Coloured ANC leader wants to honour assassin Tsafendas

Christian Martins, MPL for the Eastern Cape
Christian Martins, MPL for the Eastern Cape

A request has been made to declare the graves of Hendrik Verwoerd and his assassin Dimitri Tsafendas national heritage sites.

The request came from ANC Eastern Cape MPL Christian Martins in a letter to the National Heritage Council of SA, released to the media on Monday.

Martins argues in the letter that South Africa’s history would be incomplete without Verwoerd, referred to as the “architect of apartheid”.

Verwoerd served as South Africa’s prime minister from September 2, 1958 to September 6, 1966, when he was stabbed by Tsafendas in the then House of Assembly in Parliament.

“Dimitri Tsafendas and Hendrik Verwoerd arguably changed the course of post-war South African history more than any other, when Tsafendas stabbed to death the ‘architect of apartheid’,” said Martins.

Martins said that while Tsafendas was declared unfit to stand trial due to insanity, research showed Tsafendas knew what he was doing and planned the assassination well in advance.

“And further research clearly shows that this act of Tsafendas was politically motivated, aggravated by the heinous racial prejudices that Verwoerd exploited to try to entrench white rule on the subcontinent.”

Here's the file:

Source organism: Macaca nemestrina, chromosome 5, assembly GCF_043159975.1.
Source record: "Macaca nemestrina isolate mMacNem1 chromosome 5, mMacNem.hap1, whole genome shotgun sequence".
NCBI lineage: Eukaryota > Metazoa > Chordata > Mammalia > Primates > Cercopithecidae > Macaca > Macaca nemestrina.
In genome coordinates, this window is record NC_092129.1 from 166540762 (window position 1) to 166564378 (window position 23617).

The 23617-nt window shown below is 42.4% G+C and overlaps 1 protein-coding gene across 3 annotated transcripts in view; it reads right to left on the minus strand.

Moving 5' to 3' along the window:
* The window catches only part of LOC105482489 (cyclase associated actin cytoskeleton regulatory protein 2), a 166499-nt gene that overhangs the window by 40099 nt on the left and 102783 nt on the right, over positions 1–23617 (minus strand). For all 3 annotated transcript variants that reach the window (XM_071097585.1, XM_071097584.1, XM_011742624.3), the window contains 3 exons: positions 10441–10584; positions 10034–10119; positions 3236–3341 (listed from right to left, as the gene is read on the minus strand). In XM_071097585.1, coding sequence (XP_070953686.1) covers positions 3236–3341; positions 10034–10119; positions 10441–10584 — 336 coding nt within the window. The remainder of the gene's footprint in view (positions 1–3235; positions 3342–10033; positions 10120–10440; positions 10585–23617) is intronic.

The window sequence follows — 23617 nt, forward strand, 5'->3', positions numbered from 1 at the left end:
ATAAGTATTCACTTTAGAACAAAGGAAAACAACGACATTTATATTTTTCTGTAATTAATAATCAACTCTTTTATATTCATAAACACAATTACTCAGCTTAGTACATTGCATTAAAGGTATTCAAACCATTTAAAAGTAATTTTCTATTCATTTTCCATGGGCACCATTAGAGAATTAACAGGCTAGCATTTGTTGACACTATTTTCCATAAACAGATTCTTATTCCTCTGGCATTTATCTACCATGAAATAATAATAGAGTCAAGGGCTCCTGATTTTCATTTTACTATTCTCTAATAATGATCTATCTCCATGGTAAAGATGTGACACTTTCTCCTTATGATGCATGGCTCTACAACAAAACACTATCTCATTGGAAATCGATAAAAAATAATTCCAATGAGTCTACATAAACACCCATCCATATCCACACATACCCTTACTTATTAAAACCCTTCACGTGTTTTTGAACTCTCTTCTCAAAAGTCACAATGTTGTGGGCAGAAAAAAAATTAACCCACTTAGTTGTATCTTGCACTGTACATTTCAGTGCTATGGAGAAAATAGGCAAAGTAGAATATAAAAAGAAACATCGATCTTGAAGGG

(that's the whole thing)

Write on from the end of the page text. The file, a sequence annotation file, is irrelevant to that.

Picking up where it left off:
It was Martin’s opinion that rather than forgetting these important role-players in the country’s history, homage should be bestowed upon Tsafendas, a hero and martyr for the cause of the South African people.

“The assassination of Verwoerd was our exodus from the policies, laws and by-laws articulated and crafted by Verwoerd,” he said.

“Verwoerd inculcated in South Africans a belief that those who opposed apartheid or criticised it either misunderstood the policy or were dangerous communists.”

This led to violence which drove black leaders into exile and quenched internal opposition, giving birth to a form of leadership within many mass movements that saw South Africa transformed to democracy.

“Shared opposition and shared passion for apartheid shaped South Africa and for that we have to honour and remember the oppressed and the oppressor, the villain and the hero,” said Martins.

Martins was punished by the Eastern Cape legislature’s ethics committee in September for referring to the Democratic Alliance as peacocks in October last year.

He was penalised one months salary and suspended from participating in the activities of the legislature for 30 days from October 1. – Sapa